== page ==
Worcester Public Library Board Opening

There is an opening on the Worcester Public Library board for Tracey Leger-Hornby’s old seat (term expires in December 2015).

If you’d like to serve on the WPL board but do not want to make a commitment for the full six years, this is your chance!

If you’re interested in applying, the city clerk will need to receive your letter of intent and resume to by Friday, September 12 at noon.

For more information about the process, please read this flyer.

If you have any questions about the process, send Jim an email.

(As I’ve said before, I will not be applying as I would need to step down from my position on the WPL Friends Board, and I would also like to serve out my term on the Hope Cemetery Commission.)

Also — friendly reminder that there are plenty of openings on other boards as well!

Recycling of a different sort

Readers of this blog are undoubtedly aware that there are bookcases at Union Station where commuters can find some reading material for their trip to/from Boston.  We call it the “Give and Take“, though more folks take than give.

Usually it’s books that are on the shelves, since that’s most of what is donated to the Friends of Worcester Public Library.  Many places don’t accept donations of magazines or other media, but these are often perfect for the Union Station bookcase, as a magazine is lightweight and one or two would be ideal to kill some time en route to points east.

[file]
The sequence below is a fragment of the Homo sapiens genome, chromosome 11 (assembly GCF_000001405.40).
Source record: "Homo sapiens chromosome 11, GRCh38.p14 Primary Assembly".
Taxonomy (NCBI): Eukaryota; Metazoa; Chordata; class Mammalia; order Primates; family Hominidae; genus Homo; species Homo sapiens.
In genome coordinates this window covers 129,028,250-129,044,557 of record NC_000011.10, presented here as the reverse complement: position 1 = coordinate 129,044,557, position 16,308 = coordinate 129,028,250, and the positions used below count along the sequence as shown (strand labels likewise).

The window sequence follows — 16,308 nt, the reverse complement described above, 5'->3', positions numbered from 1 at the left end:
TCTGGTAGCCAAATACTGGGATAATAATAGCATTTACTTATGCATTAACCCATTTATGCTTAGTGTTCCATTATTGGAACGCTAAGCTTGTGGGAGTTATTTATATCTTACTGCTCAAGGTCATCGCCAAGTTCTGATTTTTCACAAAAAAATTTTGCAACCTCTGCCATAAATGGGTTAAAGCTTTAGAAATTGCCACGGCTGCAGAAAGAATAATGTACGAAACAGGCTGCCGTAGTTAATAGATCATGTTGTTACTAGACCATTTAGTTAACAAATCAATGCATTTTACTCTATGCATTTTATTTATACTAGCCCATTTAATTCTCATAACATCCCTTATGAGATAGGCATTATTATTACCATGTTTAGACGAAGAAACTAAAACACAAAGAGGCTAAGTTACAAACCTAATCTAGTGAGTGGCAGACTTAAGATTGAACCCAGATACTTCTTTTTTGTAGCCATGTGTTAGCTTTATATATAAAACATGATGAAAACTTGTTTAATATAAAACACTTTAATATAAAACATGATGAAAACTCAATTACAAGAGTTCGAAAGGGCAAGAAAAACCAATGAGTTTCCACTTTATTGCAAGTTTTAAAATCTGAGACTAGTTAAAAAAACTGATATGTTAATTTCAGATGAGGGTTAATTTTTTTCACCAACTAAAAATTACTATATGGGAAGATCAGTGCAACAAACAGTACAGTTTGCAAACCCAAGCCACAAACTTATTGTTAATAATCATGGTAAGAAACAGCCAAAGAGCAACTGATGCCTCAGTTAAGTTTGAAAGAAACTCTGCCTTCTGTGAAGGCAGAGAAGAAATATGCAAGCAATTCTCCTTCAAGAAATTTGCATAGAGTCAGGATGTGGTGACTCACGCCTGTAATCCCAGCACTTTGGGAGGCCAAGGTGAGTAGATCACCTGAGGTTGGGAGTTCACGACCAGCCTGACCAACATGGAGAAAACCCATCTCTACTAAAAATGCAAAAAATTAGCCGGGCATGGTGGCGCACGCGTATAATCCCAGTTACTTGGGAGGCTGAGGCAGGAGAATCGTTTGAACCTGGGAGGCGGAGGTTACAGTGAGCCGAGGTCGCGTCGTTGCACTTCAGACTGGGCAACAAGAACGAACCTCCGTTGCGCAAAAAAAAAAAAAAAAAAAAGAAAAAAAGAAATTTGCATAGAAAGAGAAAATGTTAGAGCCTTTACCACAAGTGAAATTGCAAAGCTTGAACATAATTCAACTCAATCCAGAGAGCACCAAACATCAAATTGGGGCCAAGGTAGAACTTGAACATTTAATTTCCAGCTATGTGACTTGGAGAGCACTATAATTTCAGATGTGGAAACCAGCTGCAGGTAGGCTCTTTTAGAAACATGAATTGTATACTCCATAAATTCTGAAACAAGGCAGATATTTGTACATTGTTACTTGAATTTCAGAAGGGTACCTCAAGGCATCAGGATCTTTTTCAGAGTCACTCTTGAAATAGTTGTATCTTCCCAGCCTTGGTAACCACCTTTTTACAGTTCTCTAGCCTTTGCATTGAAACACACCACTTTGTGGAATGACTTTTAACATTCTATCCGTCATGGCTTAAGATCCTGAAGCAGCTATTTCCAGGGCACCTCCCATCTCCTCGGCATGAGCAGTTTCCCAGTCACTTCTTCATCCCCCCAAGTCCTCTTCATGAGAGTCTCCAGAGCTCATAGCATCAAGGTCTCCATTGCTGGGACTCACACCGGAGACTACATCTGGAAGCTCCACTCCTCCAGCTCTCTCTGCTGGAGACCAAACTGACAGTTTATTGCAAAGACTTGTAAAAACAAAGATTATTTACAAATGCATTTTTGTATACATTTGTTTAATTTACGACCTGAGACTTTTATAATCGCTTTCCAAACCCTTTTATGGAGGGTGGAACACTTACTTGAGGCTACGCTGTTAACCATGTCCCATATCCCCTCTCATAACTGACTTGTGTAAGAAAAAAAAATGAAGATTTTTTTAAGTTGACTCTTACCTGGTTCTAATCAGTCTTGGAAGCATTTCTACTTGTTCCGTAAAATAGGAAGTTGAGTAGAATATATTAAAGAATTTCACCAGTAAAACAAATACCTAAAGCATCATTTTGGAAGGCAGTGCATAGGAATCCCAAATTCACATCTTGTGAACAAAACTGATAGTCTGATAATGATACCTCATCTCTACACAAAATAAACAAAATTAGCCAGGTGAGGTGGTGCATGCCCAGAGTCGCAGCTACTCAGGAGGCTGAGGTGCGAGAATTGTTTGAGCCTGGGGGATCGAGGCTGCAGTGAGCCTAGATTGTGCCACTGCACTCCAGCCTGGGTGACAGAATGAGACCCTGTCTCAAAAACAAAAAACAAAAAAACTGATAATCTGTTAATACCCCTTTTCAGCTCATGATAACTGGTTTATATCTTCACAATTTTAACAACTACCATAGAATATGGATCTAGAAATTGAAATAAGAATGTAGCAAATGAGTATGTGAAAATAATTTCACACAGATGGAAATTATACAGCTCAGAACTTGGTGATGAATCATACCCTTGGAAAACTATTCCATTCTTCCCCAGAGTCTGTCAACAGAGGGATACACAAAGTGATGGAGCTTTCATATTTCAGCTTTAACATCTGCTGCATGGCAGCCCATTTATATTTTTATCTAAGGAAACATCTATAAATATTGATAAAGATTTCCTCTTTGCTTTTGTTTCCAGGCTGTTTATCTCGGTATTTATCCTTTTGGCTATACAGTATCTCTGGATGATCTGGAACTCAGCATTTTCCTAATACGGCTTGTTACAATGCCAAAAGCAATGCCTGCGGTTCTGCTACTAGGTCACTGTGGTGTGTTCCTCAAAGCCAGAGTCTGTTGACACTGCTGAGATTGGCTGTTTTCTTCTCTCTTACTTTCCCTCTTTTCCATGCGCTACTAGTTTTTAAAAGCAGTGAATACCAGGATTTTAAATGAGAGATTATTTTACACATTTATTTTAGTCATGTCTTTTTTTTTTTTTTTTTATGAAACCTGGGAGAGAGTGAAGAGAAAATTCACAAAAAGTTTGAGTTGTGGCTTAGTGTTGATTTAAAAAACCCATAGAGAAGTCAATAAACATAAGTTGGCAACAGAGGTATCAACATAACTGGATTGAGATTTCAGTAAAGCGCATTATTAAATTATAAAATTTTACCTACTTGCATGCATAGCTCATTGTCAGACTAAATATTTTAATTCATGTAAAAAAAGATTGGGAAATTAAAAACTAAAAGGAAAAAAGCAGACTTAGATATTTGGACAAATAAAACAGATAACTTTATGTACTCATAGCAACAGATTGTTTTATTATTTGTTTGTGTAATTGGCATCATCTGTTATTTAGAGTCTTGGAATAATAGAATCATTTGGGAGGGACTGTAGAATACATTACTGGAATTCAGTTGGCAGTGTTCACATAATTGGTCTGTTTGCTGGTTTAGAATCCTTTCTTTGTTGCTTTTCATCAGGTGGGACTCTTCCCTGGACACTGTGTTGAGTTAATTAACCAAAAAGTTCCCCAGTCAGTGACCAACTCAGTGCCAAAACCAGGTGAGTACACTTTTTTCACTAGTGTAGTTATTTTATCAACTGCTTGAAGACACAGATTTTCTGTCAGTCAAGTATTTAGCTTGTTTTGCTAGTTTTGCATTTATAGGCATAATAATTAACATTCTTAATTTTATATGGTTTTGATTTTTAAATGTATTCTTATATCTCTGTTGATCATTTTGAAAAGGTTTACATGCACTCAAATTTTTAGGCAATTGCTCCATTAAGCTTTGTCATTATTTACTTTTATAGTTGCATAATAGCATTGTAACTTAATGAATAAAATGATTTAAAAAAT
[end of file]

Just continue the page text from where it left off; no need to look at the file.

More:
Rather than put your magazines in a curbside recycling bin each week, why not save them and donate them to the “Give and Take” at Union Station?  That way, others can enjoy them as well before they’re finally ground up for reuse.  You can bring them there yourself, or if you’re in the greater Worcester area, contact this blog to make arrangements to have them picked up.

A big batch of magazines was donated lat week!

A big batch of magazines was donated last week!

And although not terribly useful on the commute, we’ve had donations of audio cassettes, audio books, CDs, DVDs & VHS videos that, when left on the shelves, are quickly scooped up by travelers, presumably for enjoyment at home.  If you’ve got these sorts of things collecting dust in some corner, gather them up and let us find them a new home!

(And many thanks to Cathy Walsh’s husband Paul for the generous donations to these shelves a few weeks ago!)

Worcester Public Library Board Opening

There is an opening on the Worcester Public Library board for Dante Comparetto’s old seat (term expires in December 2015).

If you’d like to serve on the WPL board but do not want to make a commitment for the full six years, this is your chance!

If you’re interested in applying, the city clerk will need to receive your letter of intent and resume to by Friday, June 13 at noon.

For more information about the process, please read this flyer.

If you have any questions about the process, send Jim an email.

(I will not be applying as I would need to step down from my position on the WPL Friends Board, and I would also like to serve out my term on the Hope Cemetery Commission.)

CWW: Friends of Worcester Public Library book sale

On Friday, May 16, and Saturday, May 17, from 10am-4pm in the Saxe Room at the main branch of Worcester Public Library, the Friends of WPL will hold our Spring book sale.